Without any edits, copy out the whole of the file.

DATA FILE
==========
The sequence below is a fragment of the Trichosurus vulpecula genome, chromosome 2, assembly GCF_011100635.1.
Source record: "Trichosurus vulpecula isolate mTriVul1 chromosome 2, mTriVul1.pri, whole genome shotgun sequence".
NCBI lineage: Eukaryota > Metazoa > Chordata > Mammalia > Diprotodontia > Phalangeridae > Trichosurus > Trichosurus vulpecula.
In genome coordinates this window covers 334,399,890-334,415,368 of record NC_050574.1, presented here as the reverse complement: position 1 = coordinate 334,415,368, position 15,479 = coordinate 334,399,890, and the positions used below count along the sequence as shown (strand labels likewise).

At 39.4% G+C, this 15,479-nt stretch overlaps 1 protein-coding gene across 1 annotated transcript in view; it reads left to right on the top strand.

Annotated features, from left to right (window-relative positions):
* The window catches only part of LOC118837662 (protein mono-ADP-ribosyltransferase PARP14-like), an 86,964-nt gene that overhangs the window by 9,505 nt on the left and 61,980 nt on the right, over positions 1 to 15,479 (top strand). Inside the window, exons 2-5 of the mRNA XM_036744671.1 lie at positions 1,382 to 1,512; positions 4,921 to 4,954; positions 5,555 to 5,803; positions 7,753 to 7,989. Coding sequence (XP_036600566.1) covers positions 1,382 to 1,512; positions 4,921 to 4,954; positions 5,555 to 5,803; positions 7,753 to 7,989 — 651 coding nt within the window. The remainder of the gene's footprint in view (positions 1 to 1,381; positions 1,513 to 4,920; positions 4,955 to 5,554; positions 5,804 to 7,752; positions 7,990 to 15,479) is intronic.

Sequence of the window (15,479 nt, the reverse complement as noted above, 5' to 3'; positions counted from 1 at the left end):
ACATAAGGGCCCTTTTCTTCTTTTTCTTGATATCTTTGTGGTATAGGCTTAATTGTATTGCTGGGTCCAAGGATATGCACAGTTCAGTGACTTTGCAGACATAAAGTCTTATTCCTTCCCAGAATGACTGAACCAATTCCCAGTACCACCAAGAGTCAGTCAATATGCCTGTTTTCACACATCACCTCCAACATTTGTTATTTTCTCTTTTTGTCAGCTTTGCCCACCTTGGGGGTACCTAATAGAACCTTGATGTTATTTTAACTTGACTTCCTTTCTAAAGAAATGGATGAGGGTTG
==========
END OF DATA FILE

The sequence below is a fragment of the Trichosurus vulpecula genome, chromosome 2, assembly GCF_011100635.1.
Source record: "Trichosurus vulpecula isolate mTriVul1 chromosome 2, mTriVul1.pri, whole genome shotgun sequence".
NCBI lineage: Eukaryota > Metazoa > Chordata > Mammalia > Diprotodontia > Phalangeridae > Trichosurus > Trichosurus vulpecula.
In genome coordinates this window covers 334,399,890-334,415,368 of record NC_050574.1, presented here as the reverse complement: position 1 = coordinate 334,415,368, position 15,479 = coordinate 334,399,890, and the positions used below count along the sequence as shown (strand labels likewise).

At 39.4% G+C, this 15,479-nt stretch overlaps 1 protein-coding gene across 1 annotated transcript in view; it reads left to right on the top strand.

Annotated features, from left to right (window-relative positions):
* The window catches only part of LOC118837662 (protein mono-ADP-ribosyltransferase PARP14-like), an 86,964-nt gene that overhangs the window by 9,505 nt on the left and 61,980 nt on the right, over positions 1 to 15,479 (top strand). Inside the window, exons 2-5 of the mRNA XM_036744671.1 lie at positions 1,382 to 1,512; positions 4,921 to 4,954; positions 5,555 to 5,803; positions 7,753 to 7,989. Coding sequence (XP_036600566.1) covers positions 1,382 to 1,512; positions 4,921 to 4,954; positions 5,555 to 5,803; positions 7,753 to 7,989 — 651 coding nt within the window. The remainder of the gene's footprint in view (positions 1 to 1,381; positions 1,513 to 4,920; positions 4,955 to 5,554; positions 5,804 to 7,752; positions 7,990 to 15,479) is intronic.

Sequence of the window (15,479 nt, the reverse complement as noted above, 5' to 3'; positions counted from 1 at the left end):
ACATAAGGGCCCTTTTCTTCTTTTTCTTGATATCTTTGTGGTATAGGCTTAATTGTATTGCTGGGTCCAAGGATATGCACAGTTCAGTGACTTTGCAGACATAAAGTCTTATTCCTTCCCAGAATGACTGAACCAATTCCCAGTACCACCAAGAGTCAGTCAATATGCCTGTTTTCACACATCACCTCCAACATTTGTTATTTTCTCTTTTTGTCAGCTTTGCCCACCTTGGGGGTACCTAATAGAACCTTGATGTTATTTTAACTTGACTTCCTTTCTAAAGAAATGGATGAGGGTTG